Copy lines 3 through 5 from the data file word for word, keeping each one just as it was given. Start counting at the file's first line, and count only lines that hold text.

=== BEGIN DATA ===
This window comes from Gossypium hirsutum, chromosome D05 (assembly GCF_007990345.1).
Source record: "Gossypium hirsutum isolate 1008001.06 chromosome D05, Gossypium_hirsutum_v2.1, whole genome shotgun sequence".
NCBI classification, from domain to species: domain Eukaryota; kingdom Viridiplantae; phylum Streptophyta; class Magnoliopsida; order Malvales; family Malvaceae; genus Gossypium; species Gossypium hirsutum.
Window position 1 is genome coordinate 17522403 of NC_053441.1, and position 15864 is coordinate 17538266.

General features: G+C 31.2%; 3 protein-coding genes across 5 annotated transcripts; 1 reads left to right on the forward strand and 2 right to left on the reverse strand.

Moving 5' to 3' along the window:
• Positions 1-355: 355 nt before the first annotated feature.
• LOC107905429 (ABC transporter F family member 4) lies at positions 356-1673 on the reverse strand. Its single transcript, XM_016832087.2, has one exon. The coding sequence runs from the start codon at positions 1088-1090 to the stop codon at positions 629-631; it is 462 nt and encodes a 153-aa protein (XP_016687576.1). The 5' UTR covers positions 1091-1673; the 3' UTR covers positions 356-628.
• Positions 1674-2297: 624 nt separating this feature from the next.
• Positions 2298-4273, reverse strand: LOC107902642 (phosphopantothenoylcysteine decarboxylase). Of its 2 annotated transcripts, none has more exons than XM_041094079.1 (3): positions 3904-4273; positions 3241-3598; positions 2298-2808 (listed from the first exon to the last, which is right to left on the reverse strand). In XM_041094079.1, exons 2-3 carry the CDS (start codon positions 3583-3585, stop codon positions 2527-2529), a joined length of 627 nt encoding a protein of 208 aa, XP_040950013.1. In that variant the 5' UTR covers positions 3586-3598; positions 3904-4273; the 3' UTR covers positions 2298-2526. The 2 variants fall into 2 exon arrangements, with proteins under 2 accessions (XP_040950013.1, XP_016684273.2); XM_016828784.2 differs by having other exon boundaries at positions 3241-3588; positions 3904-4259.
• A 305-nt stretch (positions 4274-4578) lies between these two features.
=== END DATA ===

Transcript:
NCBI classification, from domain to species: domain Eukaryota; kingdom Viridiplantae; phylum Streptophyta; class Magnoliopsida; order Malvales; family Malvaceae; genus Gossypium; species Gossypium hirsutum.
Window position 1 is genome coordinate 17522403 of NC_053441.1, and position 15864 is coordinate 17538266.

General features: G+C 31.2%; 3 protein-coding genes across 5 annotated transcripts; 1 reads left to right on the forward strand and 2 right to left on the reverse strand.